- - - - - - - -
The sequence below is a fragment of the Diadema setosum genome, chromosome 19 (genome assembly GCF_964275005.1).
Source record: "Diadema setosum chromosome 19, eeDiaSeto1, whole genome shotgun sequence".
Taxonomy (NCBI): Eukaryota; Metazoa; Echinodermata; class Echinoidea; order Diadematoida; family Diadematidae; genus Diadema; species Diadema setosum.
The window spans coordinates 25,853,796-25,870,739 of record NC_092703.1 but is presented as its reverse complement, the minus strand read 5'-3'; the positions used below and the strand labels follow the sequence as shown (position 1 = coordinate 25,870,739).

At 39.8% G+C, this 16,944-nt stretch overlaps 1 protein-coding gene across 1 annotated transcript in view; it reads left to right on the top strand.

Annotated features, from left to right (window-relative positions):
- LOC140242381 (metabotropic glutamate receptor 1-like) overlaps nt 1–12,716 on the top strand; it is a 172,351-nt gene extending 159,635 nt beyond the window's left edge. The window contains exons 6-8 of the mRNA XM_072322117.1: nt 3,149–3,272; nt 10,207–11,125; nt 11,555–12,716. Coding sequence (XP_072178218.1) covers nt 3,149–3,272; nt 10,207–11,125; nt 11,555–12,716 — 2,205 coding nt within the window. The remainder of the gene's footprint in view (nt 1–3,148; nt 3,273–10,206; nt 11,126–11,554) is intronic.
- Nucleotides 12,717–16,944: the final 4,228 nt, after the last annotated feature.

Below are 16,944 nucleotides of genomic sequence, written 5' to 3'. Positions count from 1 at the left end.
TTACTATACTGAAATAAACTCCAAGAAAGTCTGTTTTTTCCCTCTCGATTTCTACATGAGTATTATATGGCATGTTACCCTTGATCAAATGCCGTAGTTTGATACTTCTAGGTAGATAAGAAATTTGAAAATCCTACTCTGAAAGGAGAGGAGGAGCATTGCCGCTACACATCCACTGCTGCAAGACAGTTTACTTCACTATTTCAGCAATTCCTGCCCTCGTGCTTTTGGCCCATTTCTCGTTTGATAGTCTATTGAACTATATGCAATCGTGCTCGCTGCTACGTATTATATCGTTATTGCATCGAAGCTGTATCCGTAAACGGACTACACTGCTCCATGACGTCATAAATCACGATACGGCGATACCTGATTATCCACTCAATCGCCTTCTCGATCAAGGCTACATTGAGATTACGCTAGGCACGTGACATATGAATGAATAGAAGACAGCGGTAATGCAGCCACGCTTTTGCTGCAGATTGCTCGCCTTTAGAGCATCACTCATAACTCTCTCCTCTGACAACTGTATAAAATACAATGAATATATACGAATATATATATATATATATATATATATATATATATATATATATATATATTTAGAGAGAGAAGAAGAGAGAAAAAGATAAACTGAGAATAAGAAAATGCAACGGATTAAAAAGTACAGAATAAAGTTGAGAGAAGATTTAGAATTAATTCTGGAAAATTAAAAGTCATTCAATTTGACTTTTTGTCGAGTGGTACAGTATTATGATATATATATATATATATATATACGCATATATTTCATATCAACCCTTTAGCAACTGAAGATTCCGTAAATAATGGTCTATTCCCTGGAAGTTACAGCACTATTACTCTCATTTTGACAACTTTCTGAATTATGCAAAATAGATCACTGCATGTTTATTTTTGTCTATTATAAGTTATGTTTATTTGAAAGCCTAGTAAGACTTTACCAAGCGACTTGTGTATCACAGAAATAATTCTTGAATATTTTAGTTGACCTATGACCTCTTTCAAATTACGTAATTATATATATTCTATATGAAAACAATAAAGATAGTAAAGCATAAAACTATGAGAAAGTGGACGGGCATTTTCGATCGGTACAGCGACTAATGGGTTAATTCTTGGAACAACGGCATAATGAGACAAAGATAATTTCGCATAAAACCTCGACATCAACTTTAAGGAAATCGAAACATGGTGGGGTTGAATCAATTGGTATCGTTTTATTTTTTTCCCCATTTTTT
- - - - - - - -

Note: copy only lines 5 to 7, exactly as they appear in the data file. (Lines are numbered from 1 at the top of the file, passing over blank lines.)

At 39.8% G+C, this 16,944-nt stretch overlaps 1 protein-coding gene across 1 annotated transcript in view; it reads left to right on the top strand.

Annotated features, from left to right (window-relative positions):
- LOC140242381 (metabotropic glutamate receptor 1-like) overlaps nt 1–12,716 on the top strand; it is a 172,351-nt gene extending 159,635 nt beyond the window's left edge. The window contains exons 6-8 of the mRNA XM_072322117.1: nt 3,149–3,272; nt 10,207–11,125; nt 11,555–12,716. Coding sequence (XP_072178218.1) covers nt 3,149–3,272; nt 10,207–11,125; nt 11,555–12,716 — 2,205 coding nt within the window. The remainder of the gene's footprint in view (nt 1–3,148; nt 3,273–10,206; nt 11,126–11,554) is intronic.